Accepting the Autism Diagnosis

Accepting the Autism Diagnosis

I was recently reminded of the early days and months of our child’s autism diagnosis.

Did we accept the diagnosis right away?

Well, our son was too young for an official diagnosis.

In those “early days,” he was developmental delayed.

We were given a provisional diagnosis from a California Regional Center which gave him services.

This was a good thing.

When did we receive the actual diagnosis?

When our son was three years old.

The provisional diagnosis was removed.

He officially had autism.

Did we accept the diagnosis?

We did.

We had a year-and-a-half to get used to the idea, after all.

The first time

When the word autism was first used, we were freaked out.

We didn’t sleep well for a few nights. It wasn’t quite denial, but we didn’t know what autism was and we didn’t know how to feel.

Above all, we were scared.

We talked with a friend who advised us to stop looking at the Internet. She encouraged us to get our son an evaluation.

Did we do it right away?

Not exactly.

It did take two or three weeks. That was our denial period—three weeks.

My husband’s best friend (a pediatrician) kept after my husband. He gave us information about a UCLA program and a Regional Center.

Finally, my husband and I made the call and we scheduled an evaluation.

At the regional center, we were congratulated for bringing in our young son, who was only fifteen months old at the time.

The evaluation

The evaluation took three hours. It was draining. Again, we didn’t know what to expect.

After that, they gave him a provisional diagnosis and LOTS of services.

My husband kept on working. I stayed with our son and made sure he got to all of his appointments.

A year and a half later, the diagnosis was official. The services continued.

Slowly, our son overcame his many challenges.

Did we accept the diagnosis easily?

Of course not.

We accepted it on the level that we need to do something about this thing right now. We got services for a child that was barely sixteen-months-old back at a time when most kids were diagnosed much, much later.

In conclusion, we worried.

We looked at other typical kids and said to ourselves (silently), “Will my kid make friends someday?What about potty training? Will my kid go to college? Live on his own? Get married, have kids?”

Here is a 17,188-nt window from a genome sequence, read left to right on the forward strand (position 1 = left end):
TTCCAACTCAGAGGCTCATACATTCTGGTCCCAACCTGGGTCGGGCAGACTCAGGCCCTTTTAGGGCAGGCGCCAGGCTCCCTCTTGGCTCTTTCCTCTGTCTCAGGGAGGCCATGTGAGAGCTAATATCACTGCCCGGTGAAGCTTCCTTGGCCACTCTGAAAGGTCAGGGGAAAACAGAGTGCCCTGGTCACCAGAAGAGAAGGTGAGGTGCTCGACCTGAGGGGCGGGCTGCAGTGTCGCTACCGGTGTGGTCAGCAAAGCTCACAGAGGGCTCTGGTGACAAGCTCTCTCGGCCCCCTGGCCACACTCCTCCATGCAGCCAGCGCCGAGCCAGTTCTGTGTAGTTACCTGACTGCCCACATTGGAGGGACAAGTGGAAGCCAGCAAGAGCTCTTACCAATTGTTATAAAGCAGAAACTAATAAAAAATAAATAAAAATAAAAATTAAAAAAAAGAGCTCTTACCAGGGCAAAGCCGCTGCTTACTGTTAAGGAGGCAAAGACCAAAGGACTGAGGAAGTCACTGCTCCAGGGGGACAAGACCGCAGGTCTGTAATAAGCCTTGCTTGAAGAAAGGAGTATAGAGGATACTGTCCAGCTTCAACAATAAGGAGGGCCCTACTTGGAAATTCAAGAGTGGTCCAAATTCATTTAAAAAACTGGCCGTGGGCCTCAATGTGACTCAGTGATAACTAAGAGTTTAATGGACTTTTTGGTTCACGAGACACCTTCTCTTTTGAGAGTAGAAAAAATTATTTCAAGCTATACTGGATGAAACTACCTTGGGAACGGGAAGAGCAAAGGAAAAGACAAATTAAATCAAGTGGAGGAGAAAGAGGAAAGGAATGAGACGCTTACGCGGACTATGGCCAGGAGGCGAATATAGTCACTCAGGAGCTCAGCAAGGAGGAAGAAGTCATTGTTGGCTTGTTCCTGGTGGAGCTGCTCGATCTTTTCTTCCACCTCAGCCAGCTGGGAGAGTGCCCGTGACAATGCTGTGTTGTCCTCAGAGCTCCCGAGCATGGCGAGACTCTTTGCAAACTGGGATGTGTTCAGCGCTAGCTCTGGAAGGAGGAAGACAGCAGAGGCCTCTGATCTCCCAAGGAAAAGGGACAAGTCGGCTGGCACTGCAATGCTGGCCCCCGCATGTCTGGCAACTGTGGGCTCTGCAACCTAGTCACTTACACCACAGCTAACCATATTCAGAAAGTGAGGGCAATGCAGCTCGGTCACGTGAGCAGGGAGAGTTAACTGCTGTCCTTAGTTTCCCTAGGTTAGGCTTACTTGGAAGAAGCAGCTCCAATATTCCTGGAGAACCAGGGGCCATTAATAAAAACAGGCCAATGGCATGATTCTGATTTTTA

Outwardly, we were cool and collected. We made appointments and worked with our son at home.

We went about our life, like going to baseball games and visiting relatives. 

Questioned the diagnosis

I never really questioned the diagnosis, I just had to learn what it really meant.

In other words, I accepted it pretty early on because I knew that he was “different.” Different, not less than.

Acceptance to me means moving forward with services, dealing with challenges, and believing that your child will be okay. Your child will be your child. Forever.

I love my child just the way he is.

Forever. I’ve accepted that fact!

In conclusion, we have accepted the autism diagnosis.

Accepting the Autism Diagnosis

Here’s a story about how a father learned to accept this daughter’s autism diagnosis:

Learning to Accept My Daughter’s Autism Diagnosis

 

More on Kimberly Kaplan:

To purchase “Two Years Autism Blogs Featured on ModernMom.com”

or “A Parentsʼ Guide to Early Autism Intervention” visit Amazon (print or digital) or Smashwords          

Twitter: tipsautismmom

LinkedIn: Kimberly Kaplan

You can also find this autism blog on ModernMom.com

 

 

 

 

 

 

 

 

 

 

More on Kimberly Kaplan:

To purchase “Two Years Autism Blogs Featured on ModernMom.com”

or “A Parentsʼ Guide to Early Autism Intervention” visit Amazon (print or digital) or Smashwords          

Twitter: tipsautismmom

LinkedIn: Kimberly Kaplan

You can also find this autism blog on ModernMom.com

 

 

 

 

 

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